Arkansas students are taking more Advanced Placement tests and the pass rate on the test is improving, the state Education Department announced today.
STATE NEWS RELEASE
LITTLE ROCK: Arkansas students performed better overall on Advanced Placement (AP) examinations according to today’s announcement by the College Board. They also reported an increase in the number of the state’s public school students taking the AP test in school year 2009-2010.
“This news reaffirms what we have known about the strength of AP policies and programs in place in our state,” Education Commissioner Tom W. Kimbrell said. “Arkansas is often cited as a national model for providing public school students access to AP courses. We know that students who take these rigorous courses have an easier time succeeding in college.”
The College Board also released information concerning scores for the SAT Reasoning Test, which is used in the college admissions process and was taken by about 3 percent of the 2010 graduating class. (The majority of Arkansas students take the ACT for college admissions.) Though participation in the SAT dipped slightly from the previous year, scores were the same or better.
Specifics regarding Advanced Placement in Arkansas’ public schools include:
· The number of test takers increased by 8.6 percent to 19,972 in 2009.
· The number of tests administered increased by 11.5 percent to 33,504.
· The number of tests with scores of 3, 4 or 5 (on a scale of 1 to 5) increased by 13.1 percent to 9,750.
· 2,852 African-American students (14.3 percent of test takers) took one or more AP exams, for a 12.6 percent increase in participation from 2009. These students took 4,537 AP exams, with 389 of the exams being scored a 3, 4 or 5 for a 27.5 percent increase over last year.
· 1,209 Hispanic students (6.1 percent of test takers) took one or more AP exams, for a 30.1 percent increase in participation over last year. These students took 1,958 exams, with 558 being scored a 3, 4 or 5 for a 30.7 percent increase since 2009.
“We’re pleased to see increased and more diversified participation in AP programs and SAT testing,” said Dr. Jim Purcell, director of the Arkansas Department of Higher Education. “Those learning experiences help to better prepare students for higher education at Arkansas colleges and universities.”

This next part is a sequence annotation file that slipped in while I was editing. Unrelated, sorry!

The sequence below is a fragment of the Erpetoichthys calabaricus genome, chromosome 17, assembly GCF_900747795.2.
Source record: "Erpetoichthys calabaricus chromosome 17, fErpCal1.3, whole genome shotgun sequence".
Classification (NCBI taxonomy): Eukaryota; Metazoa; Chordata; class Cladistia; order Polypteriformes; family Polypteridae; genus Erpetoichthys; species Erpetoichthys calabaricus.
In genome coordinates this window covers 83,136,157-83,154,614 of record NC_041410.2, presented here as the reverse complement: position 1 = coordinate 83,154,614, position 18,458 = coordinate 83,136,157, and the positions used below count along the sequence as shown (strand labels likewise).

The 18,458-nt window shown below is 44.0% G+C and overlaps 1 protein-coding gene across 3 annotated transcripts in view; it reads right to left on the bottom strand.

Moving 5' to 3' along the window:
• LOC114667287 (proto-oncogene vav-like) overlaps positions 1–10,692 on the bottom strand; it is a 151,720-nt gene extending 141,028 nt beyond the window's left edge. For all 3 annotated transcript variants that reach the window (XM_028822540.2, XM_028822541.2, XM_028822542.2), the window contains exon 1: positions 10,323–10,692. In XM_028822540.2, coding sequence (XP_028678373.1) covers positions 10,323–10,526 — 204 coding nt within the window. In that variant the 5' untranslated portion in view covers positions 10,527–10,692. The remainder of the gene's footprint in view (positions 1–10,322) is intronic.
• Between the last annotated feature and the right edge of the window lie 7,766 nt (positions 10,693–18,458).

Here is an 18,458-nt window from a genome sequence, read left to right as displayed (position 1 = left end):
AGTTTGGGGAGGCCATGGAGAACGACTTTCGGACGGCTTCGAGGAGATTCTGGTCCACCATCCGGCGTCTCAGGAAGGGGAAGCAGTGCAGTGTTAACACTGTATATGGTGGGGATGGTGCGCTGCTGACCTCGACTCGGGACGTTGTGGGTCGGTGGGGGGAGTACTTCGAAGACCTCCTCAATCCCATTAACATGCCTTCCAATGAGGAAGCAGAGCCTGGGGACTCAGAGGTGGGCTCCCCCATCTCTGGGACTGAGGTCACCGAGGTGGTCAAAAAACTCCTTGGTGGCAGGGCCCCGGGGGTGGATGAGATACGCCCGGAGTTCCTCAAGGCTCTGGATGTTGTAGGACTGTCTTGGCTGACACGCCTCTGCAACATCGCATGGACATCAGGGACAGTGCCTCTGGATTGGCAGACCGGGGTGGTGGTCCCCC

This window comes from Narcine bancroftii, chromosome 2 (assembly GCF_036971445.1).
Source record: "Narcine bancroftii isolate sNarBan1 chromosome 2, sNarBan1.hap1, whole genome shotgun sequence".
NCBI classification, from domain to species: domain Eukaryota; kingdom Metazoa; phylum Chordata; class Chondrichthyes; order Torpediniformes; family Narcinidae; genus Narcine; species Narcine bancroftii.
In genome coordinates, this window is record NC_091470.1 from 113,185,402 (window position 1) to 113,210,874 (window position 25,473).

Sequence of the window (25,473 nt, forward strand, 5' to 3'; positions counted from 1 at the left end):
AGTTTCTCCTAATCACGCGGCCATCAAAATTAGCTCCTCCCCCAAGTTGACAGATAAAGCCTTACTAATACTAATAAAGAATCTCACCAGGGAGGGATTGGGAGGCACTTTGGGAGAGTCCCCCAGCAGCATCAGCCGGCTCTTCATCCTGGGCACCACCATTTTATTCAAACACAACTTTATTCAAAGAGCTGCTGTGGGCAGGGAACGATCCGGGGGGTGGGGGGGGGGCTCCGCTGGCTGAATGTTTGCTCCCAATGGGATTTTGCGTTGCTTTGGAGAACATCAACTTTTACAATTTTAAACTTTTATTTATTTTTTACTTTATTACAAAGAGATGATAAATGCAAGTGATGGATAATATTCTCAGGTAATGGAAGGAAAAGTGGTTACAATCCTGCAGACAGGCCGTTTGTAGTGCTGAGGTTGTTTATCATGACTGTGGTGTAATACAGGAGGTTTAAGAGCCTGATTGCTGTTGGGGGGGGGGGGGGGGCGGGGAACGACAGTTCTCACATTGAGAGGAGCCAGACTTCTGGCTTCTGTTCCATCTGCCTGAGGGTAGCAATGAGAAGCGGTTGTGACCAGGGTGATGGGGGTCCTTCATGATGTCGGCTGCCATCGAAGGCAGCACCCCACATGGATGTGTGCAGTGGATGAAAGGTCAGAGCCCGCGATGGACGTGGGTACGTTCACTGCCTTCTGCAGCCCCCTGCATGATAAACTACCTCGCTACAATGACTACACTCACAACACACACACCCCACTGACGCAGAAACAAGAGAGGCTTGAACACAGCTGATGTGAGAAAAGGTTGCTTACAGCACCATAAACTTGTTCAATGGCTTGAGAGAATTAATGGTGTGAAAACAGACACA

Advanced Placement courses are courses with curricula approved by the College Board and taught by specially trained teachers. As part of education reform effort in 2003, Arkansas policy makers enacted laws to increase access to Advanced Placement for public school students. This included passing legislation that requires all high schools to offer at least one Advanced Placement course in each of the four core subjects — mathematics, English, social studies and science — and for the state to pay the fee for any public school student taking Advanced Placement exams. In 2007, the state was awarded a $13.2 million grant from the National Math and Science Initiative to pilot an effort to increase both access and scores in Advanced Placement.
Regarding the 2009 SAT, the College Board reported that 939 Arkansas public school students took the test, representing a 4.3 percent drop from 2009. Participation by black students, however, increased by 32.3 percent from last year. Score details include:
· The state’s public school students’ mean score in Critical Reading remained the same at 569, as compared with a one-point increase in scores nationally to 498.
· The state’s public school students’ mean score in Math remained the same at 568 as compared with a one point increase nationally to 511.
· The state’s public school students’ mean score in Writing increased by one point to 553. Scores nationally also increased by one point to 488.
For complete information about the scores, please visit the College Board website at www.collegeboard.com.